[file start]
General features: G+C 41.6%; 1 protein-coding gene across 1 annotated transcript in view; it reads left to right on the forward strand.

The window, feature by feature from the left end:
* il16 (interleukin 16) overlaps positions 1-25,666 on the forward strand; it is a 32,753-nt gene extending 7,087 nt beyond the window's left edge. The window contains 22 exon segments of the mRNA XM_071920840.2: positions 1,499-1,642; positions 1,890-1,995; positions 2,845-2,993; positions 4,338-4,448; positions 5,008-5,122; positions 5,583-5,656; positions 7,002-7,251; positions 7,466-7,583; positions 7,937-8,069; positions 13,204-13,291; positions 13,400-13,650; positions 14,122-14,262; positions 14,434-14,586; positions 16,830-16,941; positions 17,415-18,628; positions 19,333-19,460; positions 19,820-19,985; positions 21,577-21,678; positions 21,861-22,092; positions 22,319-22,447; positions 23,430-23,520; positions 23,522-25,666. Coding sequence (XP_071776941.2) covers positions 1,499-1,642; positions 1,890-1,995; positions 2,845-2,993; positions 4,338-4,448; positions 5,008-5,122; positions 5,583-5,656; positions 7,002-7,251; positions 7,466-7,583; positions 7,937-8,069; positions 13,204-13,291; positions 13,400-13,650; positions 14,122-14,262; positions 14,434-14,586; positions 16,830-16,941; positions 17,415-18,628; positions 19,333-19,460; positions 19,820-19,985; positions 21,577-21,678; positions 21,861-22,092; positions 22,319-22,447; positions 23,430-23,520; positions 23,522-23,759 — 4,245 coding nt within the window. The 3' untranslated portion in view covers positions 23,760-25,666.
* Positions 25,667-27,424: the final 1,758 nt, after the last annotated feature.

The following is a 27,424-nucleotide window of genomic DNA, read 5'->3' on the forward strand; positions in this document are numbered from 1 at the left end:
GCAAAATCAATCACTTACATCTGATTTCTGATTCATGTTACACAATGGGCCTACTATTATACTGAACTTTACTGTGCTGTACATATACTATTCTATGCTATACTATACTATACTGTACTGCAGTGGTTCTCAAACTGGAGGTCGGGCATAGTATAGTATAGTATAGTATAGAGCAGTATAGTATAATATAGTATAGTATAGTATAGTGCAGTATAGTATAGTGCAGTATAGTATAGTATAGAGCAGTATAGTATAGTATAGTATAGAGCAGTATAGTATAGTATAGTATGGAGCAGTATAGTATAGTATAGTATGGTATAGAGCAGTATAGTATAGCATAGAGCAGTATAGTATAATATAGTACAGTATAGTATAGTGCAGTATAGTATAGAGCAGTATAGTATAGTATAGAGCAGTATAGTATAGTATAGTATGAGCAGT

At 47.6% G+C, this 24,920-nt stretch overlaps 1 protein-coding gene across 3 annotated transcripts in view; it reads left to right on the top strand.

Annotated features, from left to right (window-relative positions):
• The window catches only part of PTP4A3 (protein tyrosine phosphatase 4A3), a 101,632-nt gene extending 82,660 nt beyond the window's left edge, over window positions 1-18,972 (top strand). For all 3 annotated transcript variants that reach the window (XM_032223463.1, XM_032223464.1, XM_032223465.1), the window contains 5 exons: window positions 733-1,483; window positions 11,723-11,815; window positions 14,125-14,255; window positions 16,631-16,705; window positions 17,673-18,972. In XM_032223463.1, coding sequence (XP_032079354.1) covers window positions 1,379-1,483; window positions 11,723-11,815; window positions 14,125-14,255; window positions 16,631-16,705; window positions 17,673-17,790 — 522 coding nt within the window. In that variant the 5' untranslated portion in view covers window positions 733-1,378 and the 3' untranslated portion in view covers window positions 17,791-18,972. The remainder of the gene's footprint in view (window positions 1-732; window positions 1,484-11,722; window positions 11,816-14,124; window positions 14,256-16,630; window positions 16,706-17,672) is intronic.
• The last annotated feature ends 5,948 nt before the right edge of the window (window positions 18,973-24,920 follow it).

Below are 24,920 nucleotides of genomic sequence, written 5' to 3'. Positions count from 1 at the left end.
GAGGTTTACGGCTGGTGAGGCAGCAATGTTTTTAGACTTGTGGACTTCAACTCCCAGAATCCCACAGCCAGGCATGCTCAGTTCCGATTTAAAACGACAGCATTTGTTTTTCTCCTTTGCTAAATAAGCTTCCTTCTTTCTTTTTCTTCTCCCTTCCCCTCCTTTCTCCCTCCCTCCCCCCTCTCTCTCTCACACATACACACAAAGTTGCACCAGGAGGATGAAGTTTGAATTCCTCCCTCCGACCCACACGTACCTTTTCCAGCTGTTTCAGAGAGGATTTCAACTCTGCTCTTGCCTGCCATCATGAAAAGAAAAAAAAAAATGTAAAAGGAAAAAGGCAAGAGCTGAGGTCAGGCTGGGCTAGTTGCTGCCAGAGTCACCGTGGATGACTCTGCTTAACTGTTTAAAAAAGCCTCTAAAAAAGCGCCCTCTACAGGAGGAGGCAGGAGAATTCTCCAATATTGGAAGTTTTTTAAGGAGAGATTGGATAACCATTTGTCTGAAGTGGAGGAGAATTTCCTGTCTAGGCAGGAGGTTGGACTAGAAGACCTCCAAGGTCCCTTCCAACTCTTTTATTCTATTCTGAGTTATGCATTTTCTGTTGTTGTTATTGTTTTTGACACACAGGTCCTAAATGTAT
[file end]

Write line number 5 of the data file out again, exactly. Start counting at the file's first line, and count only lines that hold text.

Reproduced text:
The following is a 27,424-nucleotide window of genomic DNA, read 5'->3' on the forward strand; positions in this document are numbered from 1 at the left end: